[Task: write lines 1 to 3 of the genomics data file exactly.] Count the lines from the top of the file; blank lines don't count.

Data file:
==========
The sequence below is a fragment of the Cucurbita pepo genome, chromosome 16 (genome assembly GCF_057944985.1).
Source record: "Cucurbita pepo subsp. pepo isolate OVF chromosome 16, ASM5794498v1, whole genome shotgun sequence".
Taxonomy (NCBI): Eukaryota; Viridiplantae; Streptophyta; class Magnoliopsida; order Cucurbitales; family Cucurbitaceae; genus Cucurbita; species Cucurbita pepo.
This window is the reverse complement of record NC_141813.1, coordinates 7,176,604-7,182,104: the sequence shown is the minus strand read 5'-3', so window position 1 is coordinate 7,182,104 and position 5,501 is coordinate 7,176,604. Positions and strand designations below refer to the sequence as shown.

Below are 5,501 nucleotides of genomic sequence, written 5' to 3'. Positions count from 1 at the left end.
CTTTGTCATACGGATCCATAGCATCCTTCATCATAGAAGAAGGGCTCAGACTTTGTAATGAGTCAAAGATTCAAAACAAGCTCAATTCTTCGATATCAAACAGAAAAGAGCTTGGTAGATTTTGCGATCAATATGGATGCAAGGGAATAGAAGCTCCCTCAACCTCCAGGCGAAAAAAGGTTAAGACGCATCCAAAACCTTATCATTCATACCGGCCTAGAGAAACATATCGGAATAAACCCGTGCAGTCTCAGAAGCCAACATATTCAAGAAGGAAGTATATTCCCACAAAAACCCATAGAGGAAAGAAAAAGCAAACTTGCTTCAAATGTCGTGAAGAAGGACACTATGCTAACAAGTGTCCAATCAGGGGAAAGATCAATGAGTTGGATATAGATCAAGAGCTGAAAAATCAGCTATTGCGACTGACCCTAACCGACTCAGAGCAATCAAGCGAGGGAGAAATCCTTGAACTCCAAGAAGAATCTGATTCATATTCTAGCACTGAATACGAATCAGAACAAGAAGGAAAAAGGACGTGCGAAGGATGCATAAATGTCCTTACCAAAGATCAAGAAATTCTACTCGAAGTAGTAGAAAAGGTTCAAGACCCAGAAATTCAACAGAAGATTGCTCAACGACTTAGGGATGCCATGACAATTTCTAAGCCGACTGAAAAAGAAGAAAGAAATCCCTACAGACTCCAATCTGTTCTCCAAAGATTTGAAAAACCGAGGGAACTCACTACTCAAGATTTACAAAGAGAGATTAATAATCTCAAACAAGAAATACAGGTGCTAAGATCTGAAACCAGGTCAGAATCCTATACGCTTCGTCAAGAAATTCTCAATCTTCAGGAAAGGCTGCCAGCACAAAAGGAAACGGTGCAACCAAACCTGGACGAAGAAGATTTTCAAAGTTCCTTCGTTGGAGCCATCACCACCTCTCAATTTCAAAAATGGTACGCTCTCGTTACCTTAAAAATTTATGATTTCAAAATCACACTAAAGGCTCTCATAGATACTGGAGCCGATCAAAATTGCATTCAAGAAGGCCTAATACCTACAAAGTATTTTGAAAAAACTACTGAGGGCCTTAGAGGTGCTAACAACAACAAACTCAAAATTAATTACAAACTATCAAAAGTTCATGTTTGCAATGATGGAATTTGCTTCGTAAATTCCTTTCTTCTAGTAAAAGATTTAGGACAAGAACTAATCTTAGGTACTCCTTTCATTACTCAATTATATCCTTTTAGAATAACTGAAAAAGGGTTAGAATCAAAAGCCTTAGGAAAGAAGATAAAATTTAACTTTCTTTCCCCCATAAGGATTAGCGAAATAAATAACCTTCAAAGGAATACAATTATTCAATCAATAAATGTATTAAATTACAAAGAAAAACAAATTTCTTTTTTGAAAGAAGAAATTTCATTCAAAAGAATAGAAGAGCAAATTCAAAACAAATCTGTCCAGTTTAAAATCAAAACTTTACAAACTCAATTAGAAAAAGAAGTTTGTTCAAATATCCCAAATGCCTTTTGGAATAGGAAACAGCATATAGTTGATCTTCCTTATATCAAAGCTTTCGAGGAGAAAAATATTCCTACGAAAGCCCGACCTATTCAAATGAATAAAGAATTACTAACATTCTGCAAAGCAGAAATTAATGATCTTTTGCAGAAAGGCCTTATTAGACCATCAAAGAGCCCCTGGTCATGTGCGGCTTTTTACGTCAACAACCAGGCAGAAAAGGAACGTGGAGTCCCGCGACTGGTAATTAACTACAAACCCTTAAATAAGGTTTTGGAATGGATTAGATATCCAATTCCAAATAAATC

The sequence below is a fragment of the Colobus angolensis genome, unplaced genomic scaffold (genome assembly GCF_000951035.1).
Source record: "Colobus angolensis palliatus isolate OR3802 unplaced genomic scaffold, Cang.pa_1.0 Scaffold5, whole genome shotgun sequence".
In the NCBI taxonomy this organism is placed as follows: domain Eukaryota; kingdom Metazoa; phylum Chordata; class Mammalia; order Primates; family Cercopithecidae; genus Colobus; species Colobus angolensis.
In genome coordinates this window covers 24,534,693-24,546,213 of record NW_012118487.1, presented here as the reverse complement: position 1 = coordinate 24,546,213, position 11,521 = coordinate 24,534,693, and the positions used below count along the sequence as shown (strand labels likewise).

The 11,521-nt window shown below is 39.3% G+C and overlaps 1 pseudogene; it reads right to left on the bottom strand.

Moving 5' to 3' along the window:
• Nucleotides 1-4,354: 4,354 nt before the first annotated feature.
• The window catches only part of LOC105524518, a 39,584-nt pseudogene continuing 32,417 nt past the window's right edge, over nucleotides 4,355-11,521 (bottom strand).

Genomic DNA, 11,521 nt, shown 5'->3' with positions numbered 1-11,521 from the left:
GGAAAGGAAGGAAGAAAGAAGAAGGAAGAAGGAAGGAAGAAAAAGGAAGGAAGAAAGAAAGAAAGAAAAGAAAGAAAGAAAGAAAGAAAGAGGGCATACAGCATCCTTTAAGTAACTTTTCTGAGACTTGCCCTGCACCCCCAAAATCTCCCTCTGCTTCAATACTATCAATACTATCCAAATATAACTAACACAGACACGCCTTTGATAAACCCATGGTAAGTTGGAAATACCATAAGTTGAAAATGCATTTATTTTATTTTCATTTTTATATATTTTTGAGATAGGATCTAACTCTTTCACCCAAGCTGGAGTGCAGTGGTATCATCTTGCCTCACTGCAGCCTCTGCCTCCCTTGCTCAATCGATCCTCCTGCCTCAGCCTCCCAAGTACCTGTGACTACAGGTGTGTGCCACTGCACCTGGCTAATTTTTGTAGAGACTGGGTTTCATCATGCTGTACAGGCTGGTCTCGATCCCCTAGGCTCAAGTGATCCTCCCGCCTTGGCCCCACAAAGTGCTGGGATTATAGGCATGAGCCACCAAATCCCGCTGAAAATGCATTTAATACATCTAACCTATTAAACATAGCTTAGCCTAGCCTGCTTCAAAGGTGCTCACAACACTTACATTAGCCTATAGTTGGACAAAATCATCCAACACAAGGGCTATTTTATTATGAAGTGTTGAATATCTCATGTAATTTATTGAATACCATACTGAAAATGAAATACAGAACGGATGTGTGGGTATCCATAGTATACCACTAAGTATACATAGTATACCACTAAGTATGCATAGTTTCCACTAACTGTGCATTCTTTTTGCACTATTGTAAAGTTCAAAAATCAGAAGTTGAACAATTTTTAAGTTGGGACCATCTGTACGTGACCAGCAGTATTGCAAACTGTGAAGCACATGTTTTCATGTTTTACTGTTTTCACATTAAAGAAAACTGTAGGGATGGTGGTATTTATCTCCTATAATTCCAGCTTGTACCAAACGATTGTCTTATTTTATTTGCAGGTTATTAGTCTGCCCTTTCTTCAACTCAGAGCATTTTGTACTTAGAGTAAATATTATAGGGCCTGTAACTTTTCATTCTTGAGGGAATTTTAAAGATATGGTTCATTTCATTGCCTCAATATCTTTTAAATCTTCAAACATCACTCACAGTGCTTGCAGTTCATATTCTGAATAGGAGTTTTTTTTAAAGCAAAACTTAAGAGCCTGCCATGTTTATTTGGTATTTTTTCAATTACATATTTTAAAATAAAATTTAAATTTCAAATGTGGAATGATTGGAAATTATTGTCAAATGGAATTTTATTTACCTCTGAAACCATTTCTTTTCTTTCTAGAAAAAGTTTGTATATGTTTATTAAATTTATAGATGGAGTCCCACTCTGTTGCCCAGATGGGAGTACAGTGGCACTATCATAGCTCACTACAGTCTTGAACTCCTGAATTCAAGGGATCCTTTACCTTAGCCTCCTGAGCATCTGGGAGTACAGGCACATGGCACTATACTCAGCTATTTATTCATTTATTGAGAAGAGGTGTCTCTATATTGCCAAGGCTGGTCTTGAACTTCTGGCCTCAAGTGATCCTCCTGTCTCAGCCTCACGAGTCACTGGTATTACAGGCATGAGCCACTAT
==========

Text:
The sequence below is a fragment of the Cucurbita pepo genome, chromosome 16 (genome assembly GCF_057944985.1).
Source record: "Cucurbita pepo subsp. pepo isolate OVF chromosome 16, ASM5794498v1, whole genome shotgun sequence".
Taxonomy (NCBI): Eukaryota; Viridiplantae; Streptophyta; class Magnoliopsida; order Cucurbitales; family Cucurbitaceae; genus Cucurbita; species Cucurbita pepo.